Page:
The Oxford Virus by Adam Kolczynski
When Dr Olembé discovers a potential cure for cancer and is given the go-ahead to begin human trials, the potential rewards are huge. Sadly, his first human patient dies shortly afterwards. Medical neglect? Is Dr Olembé's reputation finished? Well, before we have much time to consider these things, a second body is discovered. This time it's a career academic at the university. Was this suicide? Are the two deaths linked? Part medical crime story, part academic satire, part speculative fiction, The Oxford Virus addresses this case.
|The Oxford Virus by Adam Kolczynski|
|Reviewer: Robin Leggett|
|Summary: An intriguing mix of medical crime, academic satire and speculative fiction, this is well-plotted but lacks characterisation and ultimately believability in the central character's role.|
|Buy? Maybe||Borrow? Maybe|
|Pages: 224||Date: October 2010|
|Publisher: Polybius Books|
First time writer, Kolczynski has an interesting background. He read biochemistry at Oxford as well as modern history so it's not surprising that there is a degree of authority to his descriptions of the suggested cancer cure, which effectively involved a virus that destroys the cancer but leaves the patient unaffected. It's an intriguing idea and the author manages to convey the concept logically without appearing to fall into the 'look how much I know' trap. I was fascinated by the set up and so wanted to enjoy the rest of the book, but I found myself getting more and more distanced from the story as it developed.
The initial death is investigated by Hungarian DCI Dárdai of Thames Valley Police. Why is he Hungarian? I don't know. Conveniently, he has a friend, a Russian by the name of Professor Konstantin Zolotov who is a failed medical student and now Head of Russian and East European Studies at one of the Oxford colleges. I know there are pressures on police resources, but quite when it became de rigeur for the police to get academic professors to do the investigation work escapes me. Yes, ultimately in some nice plot twists we discover why Zolotov might be interested in the two cases, but not why Dárdai might have sought his help in the first place other than the fact that they were once students together.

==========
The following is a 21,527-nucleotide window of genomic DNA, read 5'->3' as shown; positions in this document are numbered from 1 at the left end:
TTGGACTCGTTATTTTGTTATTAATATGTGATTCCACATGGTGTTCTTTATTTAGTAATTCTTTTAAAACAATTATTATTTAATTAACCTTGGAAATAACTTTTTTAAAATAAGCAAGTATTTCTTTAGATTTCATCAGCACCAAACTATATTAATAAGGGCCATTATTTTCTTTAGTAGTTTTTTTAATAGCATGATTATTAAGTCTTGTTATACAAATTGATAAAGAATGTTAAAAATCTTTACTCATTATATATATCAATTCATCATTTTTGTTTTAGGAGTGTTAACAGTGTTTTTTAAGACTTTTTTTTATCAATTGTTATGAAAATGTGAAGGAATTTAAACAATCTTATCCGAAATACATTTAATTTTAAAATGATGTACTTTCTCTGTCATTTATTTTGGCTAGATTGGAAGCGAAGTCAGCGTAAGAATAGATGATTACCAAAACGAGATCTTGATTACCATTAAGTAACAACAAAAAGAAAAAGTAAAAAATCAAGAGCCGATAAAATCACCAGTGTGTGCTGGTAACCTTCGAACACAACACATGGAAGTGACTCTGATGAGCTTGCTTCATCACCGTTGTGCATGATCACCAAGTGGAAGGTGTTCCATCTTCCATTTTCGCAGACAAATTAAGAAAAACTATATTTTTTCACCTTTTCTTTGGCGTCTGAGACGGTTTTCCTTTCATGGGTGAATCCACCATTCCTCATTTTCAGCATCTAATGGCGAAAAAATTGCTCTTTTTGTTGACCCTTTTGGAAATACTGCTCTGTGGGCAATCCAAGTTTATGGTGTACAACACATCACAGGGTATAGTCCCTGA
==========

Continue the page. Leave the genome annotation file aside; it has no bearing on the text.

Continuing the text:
Zolotov has a pet student, an Argentinian by the name of Figueroa. Her role is to ask the obvious questions and to generally act as an Argentinian Dr Watson to Zolotov's Russian Sherlock Holmes. By now you will have discerned that there is a veritable league of nations in the story's characters. These seem to be purely arbitrary and the only reason that I can discern is that it avoids the need for character development. The reader thinks 'oh yes, that's the Argentinian one' rather than developing any depth of character. Nowhere does the nationality of these characters contribute to the story other than in a few Russian phrases dotted around.
So Zolotov, whose dialogue is verbose and somewhat cold, heads off in his Porsche to interview all and sundry and despite a complete lack of cover story everyone tells him exactly what he wants to know and yet his is neither qualified nor authorised to obtain these insights. Poirot had charm to help him. Zolotov has none.
Yet for all this, there is an interesting plot line and Kolczynski includes some neat twists and turns and there is the Agatha Christie-style meeting at the end of all the potential perpetrators when Zolotov ties it all together. If only he was a more sympathetically written character then this might have worked better. But Kolczynski isn't done with the reader yet and there are final twists even after the denouement.
It's a fascinating subject for a crime story, although perhaps the greater fascination is in the medical world than in the academic world that the author clearly knows well and to a large extent satirises. With experience and perhaps a tougher editing hand, Kolczynski may be a crime writer to watch out for in the future.
Our thanks to the kind folk at Polybius Books for sending a copy to the Bookbag for review.
For more crime capers, When Will There Be Good News? by Kate Atkinson is great fun while The Oxford Murders by Guillermo Martinez shows that for authors, Oxford remains a popular place to kill people! It's a wonder there's anyone left there...
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You can read more book reviews or buy The Oxford Virus by Adam Kolczynski at Amazon.com.
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